The Akmal brothers put on 96 off 8.3 overs to help the team to a big score
The Pakistanis were in smiles at the end, the win ultimately a comfortable one. Only half an hour from the close though, the mood in the camp had been rather grim. Glenn Maxwell played a hurricane of an innings at the Sher-e-Bangla stadium on Sunday, nearly setting up victory for Australia in its opening Super 10 fixture.
The 25-year-old, nicknamed ‘The Big Show’, a tag he is desperate to shed, struck a 33-ball-74 to spearhead his side’s pursuit of 192. Aaron Finch (65) and he added 118 in 10.4 overs for the third wicket, as things looked to be going very well.
But Pakistan removed both the batsmen, and as Australia wilted, won the contest by 16 runs. Umar Akmal was declared the Man-of-the-match for his innings of 94 (54b).
The chase got off to a disastrous beginning, David Warner and Shane Watson dismissed in the very first over by the left-arm spinner Zulfiqar Babar. At 11 for two, the prospects looked grim, when Maxwell intervened. The right-hander is an immensely sweet striker of the ball and he let Pakistan feel the full force of his abilities.
Mohammad Hafeez was violently swung over deep mid-wicket and slog-swept beyond fine-leg.
Shahid Afridi was hit into the second tier, while at the other end Finch greeted Saeed Ajmal with two boundaries.
The worst of the storm, though, struck Pakistan in the eighth over. Bilawal Bhatti was clobbered for 30 runs, six of which came off a delightful swing over long-on by Maxwell, the sort of hit the longest drivers on the PGA Tour will have been proud of.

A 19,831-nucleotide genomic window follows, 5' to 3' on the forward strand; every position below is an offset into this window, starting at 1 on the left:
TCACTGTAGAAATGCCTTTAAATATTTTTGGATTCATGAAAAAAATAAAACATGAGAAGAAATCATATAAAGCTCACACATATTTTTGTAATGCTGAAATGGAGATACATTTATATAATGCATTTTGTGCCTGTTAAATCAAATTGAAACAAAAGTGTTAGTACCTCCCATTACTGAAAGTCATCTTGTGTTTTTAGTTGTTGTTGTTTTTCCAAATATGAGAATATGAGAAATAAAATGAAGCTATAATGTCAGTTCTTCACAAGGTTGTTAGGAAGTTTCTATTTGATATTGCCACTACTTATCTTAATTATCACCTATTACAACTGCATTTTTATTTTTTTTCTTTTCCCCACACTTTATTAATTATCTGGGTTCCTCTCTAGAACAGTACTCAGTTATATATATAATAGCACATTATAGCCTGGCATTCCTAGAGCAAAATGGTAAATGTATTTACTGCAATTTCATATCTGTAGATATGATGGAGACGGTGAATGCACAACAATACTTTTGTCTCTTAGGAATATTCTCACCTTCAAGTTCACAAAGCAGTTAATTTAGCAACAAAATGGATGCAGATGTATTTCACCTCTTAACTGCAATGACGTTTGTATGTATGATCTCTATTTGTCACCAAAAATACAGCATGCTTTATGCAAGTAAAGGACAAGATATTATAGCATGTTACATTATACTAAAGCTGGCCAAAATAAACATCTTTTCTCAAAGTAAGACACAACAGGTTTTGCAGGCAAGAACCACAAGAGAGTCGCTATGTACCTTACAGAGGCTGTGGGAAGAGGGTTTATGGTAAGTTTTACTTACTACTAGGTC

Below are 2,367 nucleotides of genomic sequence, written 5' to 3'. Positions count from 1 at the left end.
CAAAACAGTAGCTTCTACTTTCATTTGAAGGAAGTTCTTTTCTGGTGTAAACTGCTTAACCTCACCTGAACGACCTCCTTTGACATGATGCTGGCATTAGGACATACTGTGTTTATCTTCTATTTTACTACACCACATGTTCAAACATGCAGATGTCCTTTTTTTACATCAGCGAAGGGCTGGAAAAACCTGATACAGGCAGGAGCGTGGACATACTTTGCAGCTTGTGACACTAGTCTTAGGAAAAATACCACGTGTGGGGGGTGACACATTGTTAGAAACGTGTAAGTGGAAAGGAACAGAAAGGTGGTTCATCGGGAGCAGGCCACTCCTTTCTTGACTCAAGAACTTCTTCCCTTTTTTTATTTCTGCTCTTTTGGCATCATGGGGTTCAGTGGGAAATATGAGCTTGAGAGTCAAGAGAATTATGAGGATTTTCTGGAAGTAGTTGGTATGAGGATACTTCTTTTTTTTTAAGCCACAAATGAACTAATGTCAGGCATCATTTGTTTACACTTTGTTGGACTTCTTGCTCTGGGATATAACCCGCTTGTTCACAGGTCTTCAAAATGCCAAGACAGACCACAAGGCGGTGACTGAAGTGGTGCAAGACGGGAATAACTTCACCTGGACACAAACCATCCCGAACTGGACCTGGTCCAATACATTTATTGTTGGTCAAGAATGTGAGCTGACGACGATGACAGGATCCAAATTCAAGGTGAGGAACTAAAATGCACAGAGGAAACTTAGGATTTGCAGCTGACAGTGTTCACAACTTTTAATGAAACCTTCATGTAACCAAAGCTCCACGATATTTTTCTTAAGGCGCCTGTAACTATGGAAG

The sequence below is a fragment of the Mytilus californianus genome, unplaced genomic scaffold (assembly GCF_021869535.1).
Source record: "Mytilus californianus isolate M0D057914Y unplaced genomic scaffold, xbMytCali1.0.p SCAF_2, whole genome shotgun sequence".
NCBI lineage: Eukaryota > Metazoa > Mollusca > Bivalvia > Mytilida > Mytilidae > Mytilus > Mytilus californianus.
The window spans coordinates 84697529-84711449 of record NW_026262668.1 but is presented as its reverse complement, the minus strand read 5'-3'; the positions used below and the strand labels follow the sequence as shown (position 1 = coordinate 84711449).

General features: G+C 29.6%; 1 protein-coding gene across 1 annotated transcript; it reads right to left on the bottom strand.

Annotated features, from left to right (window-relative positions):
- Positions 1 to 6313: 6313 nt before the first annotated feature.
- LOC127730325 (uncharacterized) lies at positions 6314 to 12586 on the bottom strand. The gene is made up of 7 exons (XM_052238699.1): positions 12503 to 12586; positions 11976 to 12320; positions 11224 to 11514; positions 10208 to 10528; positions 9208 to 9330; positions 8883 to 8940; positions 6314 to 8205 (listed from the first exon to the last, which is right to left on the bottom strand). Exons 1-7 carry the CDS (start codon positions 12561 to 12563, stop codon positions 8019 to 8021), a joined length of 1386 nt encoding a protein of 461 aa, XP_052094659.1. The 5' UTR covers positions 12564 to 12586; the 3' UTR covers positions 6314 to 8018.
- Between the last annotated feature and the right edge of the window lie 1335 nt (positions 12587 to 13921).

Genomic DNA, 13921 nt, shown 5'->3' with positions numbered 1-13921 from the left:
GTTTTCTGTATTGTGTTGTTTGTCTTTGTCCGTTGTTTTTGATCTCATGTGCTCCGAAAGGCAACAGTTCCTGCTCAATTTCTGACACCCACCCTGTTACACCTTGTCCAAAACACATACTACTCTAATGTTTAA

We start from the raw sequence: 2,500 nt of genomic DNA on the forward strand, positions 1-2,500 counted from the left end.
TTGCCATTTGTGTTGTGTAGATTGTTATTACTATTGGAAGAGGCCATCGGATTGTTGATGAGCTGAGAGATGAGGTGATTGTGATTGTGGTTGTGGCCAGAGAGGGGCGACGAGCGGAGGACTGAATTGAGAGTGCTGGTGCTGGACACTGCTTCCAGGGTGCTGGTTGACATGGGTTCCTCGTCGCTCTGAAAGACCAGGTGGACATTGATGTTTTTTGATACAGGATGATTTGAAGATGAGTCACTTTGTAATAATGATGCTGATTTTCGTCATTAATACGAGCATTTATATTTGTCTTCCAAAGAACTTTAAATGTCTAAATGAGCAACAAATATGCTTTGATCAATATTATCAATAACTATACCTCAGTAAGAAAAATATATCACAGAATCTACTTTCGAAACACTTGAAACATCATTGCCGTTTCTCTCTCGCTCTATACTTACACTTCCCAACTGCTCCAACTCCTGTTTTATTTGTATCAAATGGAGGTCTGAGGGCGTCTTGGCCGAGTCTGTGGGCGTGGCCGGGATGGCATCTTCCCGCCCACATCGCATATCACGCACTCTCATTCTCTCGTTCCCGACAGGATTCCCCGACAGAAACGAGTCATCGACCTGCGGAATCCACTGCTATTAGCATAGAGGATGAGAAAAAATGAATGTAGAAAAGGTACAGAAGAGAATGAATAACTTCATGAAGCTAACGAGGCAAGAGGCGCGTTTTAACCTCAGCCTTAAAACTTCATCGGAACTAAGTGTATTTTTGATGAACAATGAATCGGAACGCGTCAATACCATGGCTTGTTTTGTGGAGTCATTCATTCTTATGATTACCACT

That shot brought up the batsman’s fifty, the 18-ball-effort equalling the fourth fastest in T20 internationals. However, Maxwell’s exit for 74 (33b, 7x4, 6x6) plunged his side into a slough.
A further 66 runs were needed at that stage, off 50 balls, but the rest of Australia’s batsmen looked all at sea facing Zulfiqar, Afridi and Ajmal. Finch raised spirits briefly but they were dampened when he was dismissed for 65.
It ended in a tame procession of wickets as Pakistan rejoiced.
Earlier, having been inserted, Pakistan made a torpid beginning, like in the game against India. Ahmed Shehzad and Hafeez departed quickly as Pakistan trudged to 36 for two in the Power Play overs.
The advent of Umar Akmal changed the tone thoroughly. Watson was driven with contempt and Nathan Coulter-Nile smashed through the leg-side. Brad Hogg dropped him at deep-midwicket on 22, backpedalling and letting the ball slip through his fingers. It would cause Australia some anguish.
The older Akmal sibling, Kamran, was happy to play second fiddle, contributing a couple of boundaries of his own. Hogg went for 26 from his first two overs, Watson was taken for 14 in the 10th, and Finch’s hapless part-time spin was flogged for 18. The Akmal brothers rattled up 96 runs off 8.3 overs, a stand broken when Kamran was caught on the boundary by Warner.
The wicket of Sohaib Maqsood did nothing to slow Pakistan down; Umar carried on, hitting Mitchell Starc into orbit, while Afridi too had some fun. Umar fell in the final over, holing out to long-on. The last 13 overs realised 149 runs for Pakistan and in the end that proved adequate.